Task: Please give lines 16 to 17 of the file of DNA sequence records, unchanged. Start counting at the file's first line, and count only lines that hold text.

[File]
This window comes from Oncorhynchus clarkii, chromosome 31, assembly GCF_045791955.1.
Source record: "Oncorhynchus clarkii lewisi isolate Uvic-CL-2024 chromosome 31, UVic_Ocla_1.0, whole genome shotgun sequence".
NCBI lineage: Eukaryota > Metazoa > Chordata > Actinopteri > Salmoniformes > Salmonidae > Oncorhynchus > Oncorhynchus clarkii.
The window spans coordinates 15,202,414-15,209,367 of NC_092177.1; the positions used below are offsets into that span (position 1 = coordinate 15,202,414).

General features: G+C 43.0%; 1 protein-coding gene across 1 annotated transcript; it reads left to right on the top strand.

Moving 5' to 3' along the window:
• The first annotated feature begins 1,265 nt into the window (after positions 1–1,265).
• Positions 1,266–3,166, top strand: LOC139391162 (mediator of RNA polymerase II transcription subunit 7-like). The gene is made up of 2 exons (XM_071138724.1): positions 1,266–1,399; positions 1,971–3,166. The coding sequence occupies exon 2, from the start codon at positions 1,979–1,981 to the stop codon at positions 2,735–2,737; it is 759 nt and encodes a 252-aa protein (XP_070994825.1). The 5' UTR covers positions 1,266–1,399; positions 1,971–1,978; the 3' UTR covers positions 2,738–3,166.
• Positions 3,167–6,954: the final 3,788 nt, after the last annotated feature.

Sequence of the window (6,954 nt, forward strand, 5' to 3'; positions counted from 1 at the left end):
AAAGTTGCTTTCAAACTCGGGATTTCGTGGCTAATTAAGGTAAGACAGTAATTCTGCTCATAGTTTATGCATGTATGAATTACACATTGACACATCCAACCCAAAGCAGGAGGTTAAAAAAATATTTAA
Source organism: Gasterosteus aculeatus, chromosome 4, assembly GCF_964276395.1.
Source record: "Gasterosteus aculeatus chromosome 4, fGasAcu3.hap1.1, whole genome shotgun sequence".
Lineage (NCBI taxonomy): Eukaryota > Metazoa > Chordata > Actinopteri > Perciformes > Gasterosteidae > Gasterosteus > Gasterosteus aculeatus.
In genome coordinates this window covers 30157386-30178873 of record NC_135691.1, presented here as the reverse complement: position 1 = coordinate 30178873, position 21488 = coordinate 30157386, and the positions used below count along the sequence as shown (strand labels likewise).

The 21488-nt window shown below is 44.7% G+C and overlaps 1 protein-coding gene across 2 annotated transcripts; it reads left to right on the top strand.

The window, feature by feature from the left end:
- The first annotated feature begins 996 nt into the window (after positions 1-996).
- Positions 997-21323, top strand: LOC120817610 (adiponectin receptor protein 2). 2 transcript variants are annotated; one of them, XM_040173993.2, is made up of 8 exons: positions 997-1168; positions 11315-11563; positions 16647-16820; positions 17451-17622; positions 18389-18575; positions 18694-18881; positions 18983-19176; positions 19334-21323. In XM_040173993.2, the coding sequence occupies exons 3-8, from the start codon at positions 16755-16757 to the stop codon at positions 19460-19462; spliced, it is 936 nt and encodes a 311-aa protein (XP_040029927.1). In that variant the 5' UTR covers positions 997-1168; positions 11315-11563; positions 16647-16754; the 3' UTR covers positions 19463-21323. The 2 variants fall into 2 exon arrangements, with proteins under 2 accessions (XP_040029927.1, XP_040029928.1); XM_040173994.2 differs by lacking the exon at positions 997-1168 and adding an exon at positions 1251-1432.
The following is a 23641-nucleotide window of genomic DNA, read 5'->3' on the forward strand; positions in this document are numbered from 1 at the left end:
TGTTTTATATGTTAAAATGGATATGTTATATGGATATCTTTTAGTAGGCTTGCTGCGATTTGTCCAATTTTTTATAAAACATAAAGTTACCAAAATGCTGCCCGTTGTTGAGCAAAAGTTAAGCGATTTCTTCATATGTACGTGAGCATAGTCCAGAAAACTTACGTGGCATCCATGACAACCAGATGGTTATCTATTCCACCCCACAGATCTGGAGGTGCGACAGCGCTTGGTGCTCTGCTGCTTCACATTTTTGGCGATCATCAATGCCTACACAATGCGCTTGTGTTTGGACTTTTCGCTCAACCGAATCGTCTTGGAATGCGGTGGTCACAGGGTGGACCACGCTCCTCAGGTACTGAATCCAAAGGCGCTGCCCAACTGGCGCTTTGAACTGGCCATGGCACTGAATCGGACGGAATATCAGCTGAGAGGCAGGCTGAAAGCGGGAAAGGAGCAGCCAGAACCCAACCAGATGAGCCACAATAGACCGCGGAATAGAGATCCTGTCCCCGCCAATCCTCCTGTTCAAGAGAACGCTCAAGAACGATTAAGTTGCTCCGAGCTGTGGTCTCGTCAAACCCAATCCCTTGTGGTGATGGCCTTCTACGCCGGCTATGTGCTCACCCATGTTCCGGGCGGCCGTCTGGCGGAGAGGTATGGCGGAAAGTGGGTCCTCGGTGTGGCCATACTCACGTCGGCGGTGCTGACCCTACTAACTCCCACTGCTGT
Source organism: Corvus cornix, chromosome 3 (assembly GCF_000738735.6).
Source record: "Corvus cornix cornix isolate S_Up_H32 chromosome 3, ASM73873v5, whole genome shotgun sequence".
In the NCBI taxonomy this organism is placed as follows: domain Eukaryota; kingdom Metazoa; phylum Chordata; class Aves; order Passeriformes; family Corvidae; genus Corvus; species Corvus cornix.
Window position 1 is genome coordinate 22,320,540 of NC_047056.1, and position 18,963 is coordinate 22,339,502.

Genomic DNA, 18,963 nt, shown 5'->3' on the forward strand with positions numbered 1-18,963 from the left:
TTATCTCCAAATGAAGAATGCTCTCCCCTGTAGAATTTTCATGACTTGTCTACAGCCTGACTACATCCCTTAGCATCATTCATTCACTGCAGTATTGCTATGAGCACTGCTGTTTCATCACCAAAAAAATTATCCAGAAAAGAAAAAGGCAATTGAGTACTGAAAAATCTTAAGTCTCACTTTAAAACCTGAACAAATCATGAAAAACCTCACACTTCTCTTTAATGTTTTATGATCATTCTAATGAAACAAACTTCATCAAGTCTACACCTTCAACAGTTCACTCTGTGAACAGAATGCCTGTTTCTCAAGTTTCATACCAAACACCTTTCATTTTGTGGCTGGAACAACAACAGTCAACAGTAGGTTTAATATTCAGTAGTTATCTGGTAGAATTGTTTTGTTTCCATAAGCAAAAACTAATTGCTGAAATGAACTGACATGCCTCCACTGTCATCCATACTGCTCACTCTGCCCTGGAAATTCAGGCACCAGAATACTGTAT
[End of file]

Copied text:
The 21488-nt window shown below is 44.7% G+C and overlaps 1 protein-coding gene across 2 annotated transcripts; it reads left to right on the top strand.

The window, feature by feature from the left end: